Marathi is an Indo-European language having over 70 million native speakers people in (predominantly) Maharashtra India. Marathi, like many other Indo-Aryan languages, evolved from early forms of Prakrit, which itself is a subset of Sanskrit, one of the most ancient languages of the world.

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Sanskrit dictionary

Source: DDSA: The practical Sanskrit-English dictionary

Vaḍā (वडा).—

1) A kind of cake.

2) A small lump globule.

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Vada (वद).—a. Speaking, talking, speaking well.

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Vāḍa (वाड).—An enclosure; L. D. B.

Derivable forms: vāḍaḥ (वाडः).

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Vāda (वाद).—[vad-ghañ]

1) Talking, speaking.

2) Speech, words, talk; वेदवादररताः पार्थ नान्यदस्तीति वादिनः (vedavādararatāḥ pārtha nānyadastīti vādinaḥ) Bhagavadgītā (Bombay) 2.42; सामवादाः सकोपस्य तस्य प्रत्युत दीपकाः (sāmavādāḥ sakopasya tasya pratyuta dīpakāḥ) Śiśupālavadha 2.55; so कैतववादः (kaitavavādaḥ) Gītagovinda 8; सान्त्ववादः (sāntvavādaḥ) &c.

3) A statement, an assertion, allegation; अवाच्यवादांश्च बहून् वदिष्यन्ति तवाहिताः (avācyavādāṃśca bahūn vadiṣyanti tavāhitāḥ) Bhagavadgītā (Bombay) 2.36.

4) Narration, account; शाकुन्तलादीनितिहासवादान् (śākuntalādīnitihāsavādān) Mālatīmādhava (Bombay) 3.3.

5) Discussion, dispute, controversy; वादयुद्धप्रधानाश्च मध्यमा राजसी गतिः (vādayuddhapradhānāśca madhyamā rājasī gatiḥ) Manusmṛti 12.46; वादे वादे जायते तत्त्वबोधः (vāde vāde jāyate tattvabodhaḥ) Sūbhāṣ; सीमा° (sīmā°).

6) A reply.

7) An exposition, explanation; अध्यात्मविद्या विद्यानां वादः प्रवदतामहम् (adhyātmavidyā vidyānāṃ vādaḥ pravadatāmaham) Bhagavadgītā (Bombay) 1.32.

3) A demonstrated conclusion, theory, doctrine; इदानीं परमाणुकारण- वादं निराकरोति (idānīṃ paramāṇukāraṇa- vādaṃ nirākaroti) S. B. (and in diverse other places of the work); परिणामवाद (pariṇāmavāda) 'the theory of evolution'; so नास्तिक° (nāstika°).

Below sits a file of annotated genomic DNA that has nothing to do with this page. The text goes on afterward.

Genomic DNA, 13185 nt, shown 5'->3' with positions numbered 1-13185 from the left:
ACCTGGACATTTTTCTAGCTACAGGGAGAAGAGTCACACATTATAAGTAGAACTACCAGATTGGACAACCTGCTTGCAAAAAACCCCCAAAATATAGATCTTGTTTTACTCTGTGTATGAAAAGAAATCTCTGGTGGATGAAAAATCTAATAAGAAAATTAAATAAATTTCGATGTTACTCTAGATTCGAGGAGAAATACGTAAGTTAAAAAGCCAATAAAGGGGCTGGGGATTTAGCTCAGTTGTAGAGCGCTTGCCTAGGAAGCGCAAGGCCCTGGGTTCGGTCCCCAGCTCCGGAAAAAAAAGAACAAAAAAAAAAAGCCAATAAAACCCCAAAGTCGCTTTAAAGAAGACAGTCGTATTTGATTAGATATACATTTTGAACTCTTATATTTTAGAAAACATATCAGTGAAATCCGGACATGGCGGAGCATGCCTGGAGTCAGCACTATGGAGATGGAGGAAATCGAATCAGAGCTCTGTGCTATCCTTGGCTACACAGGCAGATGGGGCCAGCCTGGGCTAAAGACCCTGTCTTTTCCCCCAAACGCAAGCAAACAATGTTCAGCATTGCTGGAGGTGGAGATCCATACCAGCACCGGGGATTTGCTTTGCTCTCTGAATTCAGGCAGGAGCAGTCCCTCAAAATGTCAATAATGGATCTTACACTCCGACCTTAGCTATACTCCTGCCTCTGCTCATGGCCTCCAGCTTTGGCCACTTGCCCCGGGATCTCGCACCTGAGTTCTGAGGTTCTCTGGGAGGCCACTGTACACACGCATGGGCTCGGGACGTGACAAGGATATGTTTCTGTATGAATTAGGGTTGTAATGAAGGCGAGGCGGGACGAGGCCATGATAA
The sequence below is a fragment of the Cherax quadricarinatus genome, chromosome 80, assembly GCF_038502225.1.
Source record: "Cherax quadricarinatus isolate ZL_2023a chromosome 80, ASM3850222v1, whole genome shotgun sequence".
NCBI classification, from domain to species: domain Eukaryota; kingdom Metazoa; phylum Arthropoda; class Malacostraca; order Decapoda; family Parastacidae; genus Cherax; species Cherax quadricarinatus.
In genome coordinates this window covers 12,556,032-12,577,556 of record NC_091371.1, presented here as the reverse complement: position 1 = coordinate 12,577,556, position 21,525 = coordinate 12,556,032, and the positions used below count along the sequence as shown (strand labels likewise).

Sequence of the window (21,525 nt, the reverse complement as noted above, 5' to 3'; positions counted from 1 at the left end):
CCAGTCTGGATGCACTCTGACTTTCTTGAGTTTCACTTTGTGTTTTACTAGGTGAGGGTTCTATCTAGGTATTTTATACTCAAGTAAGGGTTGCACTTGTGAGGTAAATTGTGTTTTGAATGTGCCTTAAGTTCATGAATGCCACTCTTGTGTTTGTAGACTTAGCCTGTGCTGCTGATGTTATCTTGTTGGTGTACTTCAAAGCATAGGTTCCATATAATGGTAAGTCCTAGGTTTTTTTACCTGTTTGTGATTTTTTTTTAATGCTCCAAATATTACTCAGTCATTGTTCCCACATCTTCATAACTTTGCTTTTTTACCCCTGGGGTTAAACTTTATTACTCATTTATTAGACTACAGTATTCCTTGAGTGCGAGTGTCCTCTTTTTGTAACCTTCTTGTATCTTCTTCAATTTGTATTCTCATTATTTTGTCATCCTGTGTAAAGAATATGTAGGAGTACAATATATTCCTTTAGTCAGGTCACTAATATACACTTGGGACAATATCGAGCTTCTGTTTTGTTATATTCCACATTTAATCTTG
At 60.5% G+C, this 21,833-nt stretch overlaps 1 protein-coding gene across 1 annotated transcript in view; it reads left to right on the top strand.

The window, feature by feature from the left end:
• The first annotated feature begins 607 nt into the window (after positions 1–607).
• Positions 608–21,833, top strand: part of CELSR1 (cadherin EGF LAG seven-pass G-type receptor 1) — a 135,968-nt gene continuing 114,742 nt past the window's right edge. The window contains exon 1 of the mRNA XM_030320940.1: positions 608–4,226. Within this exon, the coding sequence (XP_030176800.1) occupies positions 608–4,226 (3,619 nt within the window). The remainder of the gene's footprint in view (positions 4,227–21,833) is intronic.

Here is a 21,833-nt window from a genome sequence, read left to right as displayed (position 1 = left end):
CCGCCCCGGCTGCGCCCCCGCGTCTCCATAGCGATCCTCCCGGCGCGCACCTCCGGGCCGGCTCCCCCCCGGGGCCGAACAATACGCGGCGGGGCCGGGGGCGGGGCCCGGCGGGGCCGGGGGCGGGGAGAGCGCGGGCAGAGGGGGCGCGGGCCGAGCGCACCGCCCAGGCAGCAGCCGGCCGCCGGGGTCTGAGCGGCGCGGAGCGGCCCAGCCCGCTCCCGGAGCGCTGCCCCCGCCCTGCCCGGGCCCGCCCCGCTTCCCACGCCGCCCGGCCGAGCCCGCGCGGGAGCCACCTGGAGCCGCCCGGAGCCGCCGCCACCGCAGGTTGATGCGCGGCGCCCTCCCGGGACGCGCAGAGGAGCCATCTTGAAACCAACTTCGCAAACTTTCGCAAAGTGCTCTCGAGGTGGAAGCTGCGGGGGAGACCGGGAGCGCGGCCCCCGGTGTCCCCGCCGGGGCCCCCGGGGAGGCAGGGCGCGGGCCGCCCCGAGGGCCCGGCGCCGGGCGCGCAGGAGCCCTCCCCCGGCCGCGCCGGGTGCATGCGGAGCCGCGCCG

9) Sounding, sound.

1) Report, rumour.

11) A plaint (in law).

12) Advice, counsel.

13) Agreement.

Derivable forms: vādaḥ (वादः).

Source: Cologne Digital Sanskrit Dictionaries: Edgerton Buddhist Hybrid Sanskrit Dictionary

Vaḍa (वड).—(m., = AMg. id., Sanskrit and Pali vaṭa), banyan: Kāraṇḍavvūha 8.3, in a list of flowers, -mahāmāndāra-vaḍāudumbara- puṣpa-.

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Vāḍa (वाड).—(-vāḍa), see s.v. maṇḍala-māḍa.

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Vāda (वाद).—m. (= Sanskrit), talk; in phrase kaḥ punar vādaḥ (not noted elsewhere, common in [Buddhist Hybrid Sanskrit]), not to speak of; to say nothing of; geschweige denn: Saddharmapuṇḍarīka 298.7 ff. (prose; after ṣaṣṭi-, line 6) kaḥ punar vādaḥ pañcāśad-, not to speak of (i.e. a still larger number with) fifty…, and so on with forty, thirty, etc.; (ya imaṃ…dharmaparyāyaṃ śrutvāvatared…) k° p° v° ya imam…śrāvayed vā- cayed…Saddharmapuṇḍarīka 337.4—5, i.e. how much more…; similarly Vajracchedikā 33.11; (kusīdo dārakas…cakṣuḥsaṃprekṣaṇām api na kṛtavān) k° p° v° utthāsyati…Avadāna-śataka i.16.6, not to speak of rising (much less would he rise; note future tense, tho referring to failure to act in the past); (srotaāpannasamu- dācāram api na samudācarati,) k° p° v° laukikān samu- dācārān samudācariṣyati (fut., as in prec.) Daśabhūmikasūtra 65.3; (yatrāgatir makara-°śuśumārādīnāṃ…, so mss.) k° p° v° manuṣyāṇām Divyāvadāna 105.28, where even makaras (etc.) cannot go, not to speak of men; (mahāphalaṃ dharmaśrava- ṇaṃ…) k° p° v° dharmadeśanā…Divyāvadāna 200.14, how much more…; ka eva vādaḥ in same sense Jātakamālā 143.10 (verse), eva for punar perhaps m.c.?, (adṛṣṭabhaktiṣv api… hitaṃ vivakṣanti…) ka eva vādaḥ…premaguṇotsuke jane.